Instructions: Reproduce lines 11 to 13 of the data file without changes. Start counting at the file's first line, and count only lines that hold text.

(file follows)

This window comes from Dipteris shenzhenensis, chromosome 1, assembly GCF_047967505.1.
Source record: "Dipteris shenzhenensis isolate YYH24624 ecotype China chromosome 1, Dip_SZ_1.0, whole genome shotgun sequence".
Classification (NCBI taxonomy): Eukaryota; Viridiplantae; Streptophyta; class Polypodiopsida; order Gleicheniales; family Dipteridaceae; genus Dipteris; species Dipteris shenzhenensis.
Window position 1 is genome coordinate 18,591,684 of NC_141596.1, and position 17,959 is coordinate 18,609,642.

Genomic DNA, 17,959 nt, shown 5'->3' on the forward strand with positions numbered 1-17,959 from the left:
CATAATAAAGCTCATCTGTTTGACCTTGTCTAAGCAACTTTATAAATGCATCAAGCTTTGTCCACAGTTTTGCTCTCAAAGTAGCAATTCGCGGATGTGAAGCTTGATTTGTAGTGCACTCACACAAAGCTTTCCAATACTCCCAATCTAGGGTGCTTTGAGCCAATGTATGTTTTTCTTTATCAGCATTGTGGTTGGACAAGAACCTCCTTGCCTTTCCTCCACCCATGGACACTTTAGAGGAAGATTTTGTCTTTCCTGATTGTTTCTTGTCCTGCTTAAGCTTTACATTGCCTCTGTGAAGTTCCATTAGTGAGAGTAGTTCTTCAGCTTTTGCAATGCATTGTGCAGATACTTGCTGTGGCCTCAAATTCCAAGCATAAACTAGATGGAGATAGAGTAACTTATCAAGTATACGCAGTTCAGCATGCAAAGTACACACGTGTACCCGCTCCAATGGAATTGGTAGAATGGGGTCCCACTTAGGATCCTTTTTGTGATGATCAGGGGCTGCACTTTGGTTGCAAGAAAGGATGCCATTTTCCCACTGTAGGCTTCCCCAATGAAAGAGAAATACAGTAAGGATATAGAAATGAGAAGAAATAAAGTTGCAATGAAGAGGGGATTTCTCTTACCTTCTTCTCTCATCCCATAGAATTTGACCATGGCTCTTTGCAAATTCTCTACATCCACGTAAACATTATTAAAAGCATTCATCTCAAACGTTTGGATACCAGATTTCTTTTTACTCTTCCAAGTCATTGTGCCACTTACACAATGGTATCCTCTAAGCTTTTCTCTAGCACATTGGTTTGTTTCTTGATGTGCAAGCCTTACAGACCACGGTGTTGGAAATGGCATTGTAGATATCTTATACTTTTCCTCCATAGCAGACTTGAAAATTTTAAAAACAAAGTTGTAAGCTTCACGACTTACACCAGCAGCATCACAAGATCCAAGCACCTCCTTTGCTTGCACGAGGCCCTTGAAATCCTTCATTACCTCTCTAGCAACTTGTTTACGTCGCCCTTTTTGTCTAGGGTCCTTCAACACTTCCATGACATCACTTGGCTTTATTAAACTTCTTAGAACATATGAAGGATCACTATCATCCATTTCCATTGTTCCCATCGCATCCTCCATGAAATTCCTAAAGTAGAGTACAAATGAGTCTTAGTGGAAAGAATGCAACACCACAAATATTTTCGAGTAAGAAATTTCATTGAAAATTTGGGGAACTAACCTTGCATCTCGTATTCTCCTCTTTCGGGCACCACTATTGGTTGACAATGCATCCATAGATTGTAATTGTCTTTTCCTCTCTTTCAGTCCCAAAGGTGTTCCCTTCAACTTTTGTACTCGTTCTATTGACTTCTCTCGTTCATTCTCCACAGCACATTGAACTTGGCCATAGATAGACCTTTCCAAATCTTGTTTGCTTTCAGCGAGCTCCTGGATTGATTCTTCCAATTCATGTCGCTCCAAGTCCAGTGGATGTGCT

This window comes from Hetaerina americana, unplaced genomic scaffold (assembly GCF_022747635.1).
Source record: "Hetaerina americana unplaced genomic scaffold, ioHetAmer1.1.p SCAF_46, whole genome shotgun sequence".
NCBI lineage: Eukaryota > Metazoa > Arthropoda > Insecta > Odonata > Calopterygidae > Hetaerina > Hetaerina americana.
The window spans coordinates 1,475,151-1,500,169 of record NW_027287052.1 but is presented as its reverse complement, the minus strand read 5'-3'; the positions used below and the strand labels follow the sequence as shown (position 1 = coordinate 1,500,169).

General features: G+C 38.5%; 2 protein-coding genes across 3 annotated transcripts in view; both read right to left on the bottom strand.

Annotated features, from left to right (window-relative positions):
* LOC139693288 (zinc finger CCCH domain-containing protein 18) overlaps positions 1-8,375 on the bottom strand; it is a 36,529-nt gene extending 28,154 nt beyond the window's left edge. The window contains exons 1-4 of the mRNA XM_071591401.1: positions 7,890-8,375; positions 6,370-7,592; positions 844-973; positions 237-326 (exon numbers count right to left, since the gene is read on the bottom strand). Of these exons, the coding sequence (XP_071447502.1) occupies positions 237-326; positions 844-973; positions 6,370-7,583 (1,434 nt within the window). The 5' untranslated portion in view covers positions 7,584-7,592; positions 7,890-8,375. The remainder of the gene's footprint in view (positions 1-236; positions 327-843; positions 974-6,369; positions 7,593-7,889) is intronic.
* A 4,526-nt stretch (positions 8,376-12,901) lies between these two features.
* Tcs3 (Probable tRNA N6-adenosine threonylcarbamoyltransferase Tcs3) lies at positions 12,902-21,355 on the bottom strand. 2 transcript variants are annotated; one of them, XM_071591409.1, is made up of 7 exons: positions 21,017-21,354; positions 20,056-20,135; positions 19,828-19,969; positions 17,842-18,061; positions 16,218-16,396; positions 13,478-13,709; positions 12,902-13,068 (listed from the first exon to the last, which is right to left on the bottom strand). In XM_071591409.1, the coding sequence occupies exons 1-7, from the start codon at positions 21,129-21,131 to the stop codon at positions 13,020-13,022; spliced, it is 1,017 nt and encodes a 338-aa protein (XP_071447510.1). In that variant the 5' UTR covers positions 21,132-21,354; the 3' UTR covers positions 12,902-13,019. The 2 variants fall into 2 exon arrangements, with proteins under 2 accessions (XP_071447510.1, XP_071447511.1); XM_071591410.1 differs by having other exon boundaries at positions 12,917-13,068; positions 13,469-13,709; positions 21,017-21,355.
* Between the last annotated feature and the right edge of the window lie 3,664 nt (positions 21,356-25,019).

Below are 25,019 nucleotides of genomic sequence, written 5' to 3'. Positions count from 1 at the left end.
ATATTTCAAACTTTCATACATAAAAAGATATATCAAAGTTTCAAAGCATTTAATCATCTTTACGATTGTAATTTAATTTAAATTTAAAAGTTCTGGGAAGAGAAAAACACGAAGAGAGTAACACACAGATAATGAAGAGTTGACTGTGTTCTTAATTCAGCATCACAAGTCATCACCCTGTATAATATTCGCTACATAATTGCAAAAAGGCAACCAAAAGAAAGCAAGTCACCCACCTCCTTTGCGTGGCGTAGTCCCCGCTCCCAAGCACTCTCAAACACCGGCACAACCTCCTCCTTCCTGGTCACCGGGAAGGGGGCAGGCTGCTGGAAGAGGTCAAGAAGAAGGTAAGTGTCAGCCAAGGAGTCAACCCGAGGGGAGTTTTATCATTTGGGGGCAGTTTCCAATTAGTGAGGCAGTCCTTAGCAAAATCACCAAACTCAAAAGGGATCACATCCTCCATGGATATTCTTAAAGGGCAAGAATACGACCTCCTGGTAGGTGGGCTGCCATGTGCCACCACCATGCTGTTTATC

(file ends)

General features: G+C 38.5%; 2 protein-coding genes across 3 annotated transcripts in view; both read right to left on the bottom strand.

Annotated features, from left to right (window-relative positions):
* LOC139693288 (zinc finger CCCH domain-containing protein 18) overlaps positions 1-8,375 on the bottom strand; it is a 36,529-nt gene extending 28,154 nt beyond the window's left edge. The window contains exons 1-4 of the mRNA XM_071591401.1: positions 7,890-8,375; positions 6,370-7,592; positions 844-973; positions 237-326 (exon numbers count right to left, since the gene is read on the bottom strand). Of these exons, the coding sequence (XP_071447502.1) occupies positions 237-326; positions 844-973; positions 6,370-7,583 (1,434 nt within the window). The 5' untranslated portion in view covers positions 7,584-7,592; positions 7,890-8,375. The remainder of the gene's footprint in view (positions 1-236; positions 327-843; positions 974-6,369; positions 7,593-7,889) is intronic.